A review and the resulting speculation
In July this year, the Chancellor asked the Office of Tax Simplification to review CGT.
Rishi Sunak’s request came at a time when it was announced that the UK Government had borrowed a record £127,9bn between April and June and the Government’s spending to support the UK’s economy had rocketed. Given the spiralling costs the Government is incurring to tackle the ongoing Covid-19 pandemic, the review has led to widespread speculation that a CGT rate increase is on the cards.
Worst case scenarios?
We won’t know how, if or when the CGT regime will change until the Autumn Statement, the date of which has not been officially announced but we expect it to take place in October or November.
Whilst no one can predict with any certainty the outcome of the Office of Tax Simplification’s review, commentators have suggested there might be:
- An equalisation of the CGT rate and income tax. CGT is paid at a rate of 20% on most assets whilst income tax is paid at a rate of up to 45%. The Chancellor may decide to bring the CGT rate in line with income tax rates or, if he does not opt for parity, increase the rate of CGT significantly.
- An immediate change to CGT. Any changes may be effective from the date of the Autumn Statement (i.e. from midnight the day before), possibly with anti-forestalling legislation to nullify any planning put in place in anticipation of changes. The Government has form; this approach was taken with the unexpected entrepreneurs’ relief changes announced in the Budget on 11 March 2020.
What should you do?
1. Expedite the sale. Is it possible to accelerate the transaction timetable? Completion before the date of the Autumn Statement will cause any gain to be taxed under the current CGT regime. Business owners should attempt to complete any sale as soon as possible (we’d suggest early October at the latest).
2. Trigger gains in advance of the Autumn Statement. If the transaction cannot complete ahead of the Autumn Statement you might wish to consider potential ways of triggering the capital gain in advance of any changes. Risks and drawbacks should be carefully considered; there is the real risk that the Government may introduce anti-forestalling measures alongside any CGT changes.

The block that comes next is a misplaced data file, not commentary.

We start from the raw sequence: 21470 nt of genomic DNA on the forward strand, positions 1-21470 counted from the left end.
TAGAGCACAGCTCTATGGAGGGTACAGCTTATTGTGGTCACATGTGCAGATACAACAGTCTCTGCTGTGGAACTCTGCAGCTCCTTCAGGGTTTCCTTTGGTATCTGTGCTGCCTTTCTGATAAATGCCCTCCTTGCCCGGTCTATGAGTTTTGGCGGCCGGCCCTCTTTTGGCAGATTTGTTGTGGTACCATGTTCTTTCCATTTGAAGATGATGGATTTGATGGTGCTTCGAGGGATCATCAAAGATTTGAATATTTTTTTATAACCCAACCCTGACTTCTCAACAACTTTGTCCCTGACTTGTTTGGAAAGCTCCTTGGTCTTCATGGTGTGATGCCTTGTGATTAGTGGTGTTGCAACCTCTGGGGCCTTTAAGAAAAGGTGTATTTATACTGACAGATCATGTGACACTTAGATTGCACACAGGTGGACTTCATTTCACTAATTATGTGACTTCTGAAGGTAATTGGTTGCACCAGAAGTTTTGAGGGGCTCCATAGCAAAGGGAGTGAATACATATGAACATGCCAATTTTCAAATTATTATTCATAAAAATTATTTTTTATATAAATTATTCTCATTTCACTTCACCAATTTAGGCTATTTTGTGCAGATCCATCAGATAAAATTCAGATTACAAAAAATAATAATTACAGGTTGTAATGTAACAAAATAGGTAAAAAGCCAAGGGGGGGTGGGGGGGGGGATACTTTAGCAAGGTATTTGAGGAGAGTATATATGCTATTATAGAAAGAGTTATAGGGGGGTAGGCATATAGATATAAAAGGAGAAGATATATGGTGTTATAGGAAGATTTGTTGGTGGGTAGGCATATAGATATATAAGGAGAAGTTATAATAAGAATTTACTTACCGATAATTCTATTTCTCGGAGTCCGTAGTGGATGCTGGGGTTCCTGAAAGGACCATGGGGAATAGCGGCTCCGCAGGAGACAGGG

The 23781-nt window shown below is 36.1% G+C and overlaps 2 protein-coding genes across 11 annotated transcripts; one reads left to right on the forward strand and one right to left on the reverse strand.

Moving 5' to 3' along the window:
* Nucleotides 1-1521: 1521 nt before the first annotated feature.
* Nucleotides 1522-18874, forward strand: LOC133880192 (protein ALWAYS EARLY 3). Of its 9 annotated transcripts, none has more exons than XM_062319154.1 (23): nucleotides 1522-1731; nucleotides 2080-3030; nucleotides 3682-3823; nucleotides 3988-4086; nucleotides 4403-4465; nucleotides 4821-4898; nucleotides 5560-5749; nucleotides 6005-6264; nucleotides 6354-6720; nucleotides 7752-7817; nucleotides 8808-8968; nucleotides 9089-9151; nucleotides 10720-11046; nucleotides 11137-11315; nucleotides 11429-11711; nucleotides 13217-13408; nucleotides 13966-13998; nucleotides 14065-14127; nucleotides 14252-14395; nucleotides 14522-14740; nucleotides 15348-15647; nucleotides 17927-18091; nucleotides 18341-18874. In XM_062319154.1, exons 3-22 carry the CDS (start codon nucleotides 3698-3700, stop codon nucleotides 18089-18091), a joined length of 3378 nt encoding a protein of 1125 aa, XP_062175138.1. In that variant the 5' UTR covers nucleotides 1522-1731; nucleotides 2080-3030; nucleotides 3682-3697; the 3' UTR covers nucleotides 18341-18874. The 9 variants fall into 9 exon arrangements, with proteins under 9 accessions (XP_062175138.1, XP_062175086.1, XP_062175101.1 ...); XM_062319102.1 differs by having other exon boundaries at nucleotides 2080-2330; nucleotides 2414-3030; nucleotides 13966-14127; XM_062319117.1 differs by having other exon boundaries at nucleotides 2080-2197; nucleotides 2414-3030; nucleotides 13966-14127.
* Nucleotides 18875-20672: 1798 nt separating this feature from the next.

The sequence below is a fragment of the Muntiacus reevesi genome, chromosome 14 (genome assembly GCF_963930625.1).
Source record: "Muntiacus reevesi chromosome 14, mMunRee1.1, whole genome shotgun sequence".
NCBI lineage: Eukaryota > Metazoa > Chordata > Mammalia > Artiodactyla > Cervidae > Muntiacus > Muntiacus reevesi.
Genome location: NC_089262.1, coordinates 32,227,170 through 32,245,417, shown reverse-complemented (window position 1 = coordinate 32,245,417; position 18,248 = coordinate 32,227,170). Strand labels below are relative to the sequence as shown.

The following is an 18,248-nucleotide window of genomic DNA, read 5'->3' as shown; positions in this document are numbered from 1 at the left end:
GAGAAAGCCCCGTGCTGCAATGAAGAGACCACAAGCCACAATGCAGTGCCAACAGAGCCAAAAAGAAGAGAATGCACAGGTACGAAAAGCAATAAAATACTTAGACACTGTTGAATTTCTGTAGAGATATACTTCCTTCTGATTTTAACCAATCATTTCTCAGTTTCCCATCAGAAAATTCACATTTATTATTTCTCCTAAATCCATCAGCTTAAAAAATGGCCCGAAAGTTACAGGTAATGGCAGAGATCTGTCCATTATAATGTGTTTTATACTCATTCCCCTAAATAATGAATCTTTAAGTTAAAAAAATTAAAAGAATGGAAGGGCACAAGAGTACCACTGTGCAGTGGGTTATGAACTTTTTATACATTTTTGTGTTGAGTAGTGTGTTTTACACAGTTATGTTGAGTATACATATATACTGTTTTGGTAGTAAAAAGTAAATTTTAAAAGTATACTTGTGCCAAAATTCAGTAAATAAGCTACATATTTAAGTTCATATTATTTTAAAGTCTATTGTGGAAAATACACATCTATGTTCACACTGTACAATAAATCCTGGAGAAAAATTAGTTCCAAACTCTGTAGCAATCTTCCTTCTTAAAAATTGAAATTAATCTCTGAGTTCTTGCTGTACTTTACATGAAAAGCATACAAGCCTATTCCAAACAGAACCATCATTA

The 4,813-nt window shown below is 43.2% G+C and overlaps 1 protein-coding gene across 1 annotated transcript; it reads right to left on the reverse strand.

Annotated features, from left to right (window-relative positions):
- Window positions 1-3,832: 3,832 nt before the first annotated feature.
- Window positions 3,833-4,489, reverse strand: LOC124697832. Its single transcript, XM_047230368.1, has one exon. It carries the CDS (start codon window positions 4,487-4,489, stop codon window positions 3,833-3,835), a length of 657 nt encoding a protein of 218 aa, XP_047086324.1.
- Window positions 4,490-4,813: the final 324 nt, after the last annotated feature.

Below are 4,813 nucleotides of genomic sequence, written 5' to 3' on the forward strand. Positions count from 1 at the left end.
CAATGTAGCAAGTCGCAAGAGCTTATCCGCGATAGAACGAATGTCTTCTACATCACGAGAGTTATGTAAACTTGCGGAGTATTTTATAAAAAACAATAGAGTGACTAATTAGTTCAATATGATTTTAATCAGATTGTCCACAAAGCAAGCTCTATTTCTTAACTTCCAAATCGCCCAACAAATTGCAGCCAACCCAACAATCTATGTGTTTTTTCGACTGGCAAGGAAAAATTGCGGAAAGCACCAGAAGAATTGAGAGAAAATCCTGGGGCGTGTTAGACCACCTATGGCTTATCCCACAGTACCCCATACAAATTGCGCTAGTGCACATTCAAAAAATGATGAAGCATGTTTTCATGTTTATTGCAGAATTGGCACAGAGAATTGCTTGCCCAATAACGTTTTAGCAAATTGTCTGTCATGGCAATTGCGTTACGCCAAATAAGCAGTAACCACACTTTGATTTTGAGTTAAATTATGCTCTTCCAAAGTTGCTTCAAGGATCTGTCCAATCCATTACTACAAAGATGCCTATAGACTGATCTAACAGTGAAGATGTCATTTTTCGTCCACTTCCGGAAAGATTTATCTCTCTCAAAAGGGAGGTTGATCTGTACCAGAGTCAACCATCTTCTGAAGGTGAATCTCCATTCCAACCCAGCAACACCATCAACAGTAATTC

3. Review any rolled over gains and options. Are you someone who has previously rolled over gains into loan notes which have not yet paid out? Do you have shares which are subject to put and call options? If so, you should give serious consideration to electing out of the rollover treatment or accelerating the exercise of the put and call option (in each case to the extent the buyer/issuer agrees). It is essential to realise that there are many potential downsides to this option which would need to be weighed up and this will not be the right solution in every scenario! No action should be taken in this regard without taking specific legal advice.
If you are looking to sell your business, are concerned about the potential changes to CGT or would like to discuss any of the issues we have raised above, please contact Mark Tasker ([email protected]), Stephen Callender ([email protected]) or anyone in our Corporate Team.
This information is necessarily of a general nature and doesn’t constitute legal advice. This is not a substitute for formal legal advice, given in the context of full information under an engagement with Bates Wells.
All content on this page is correct as of September 18, 2020.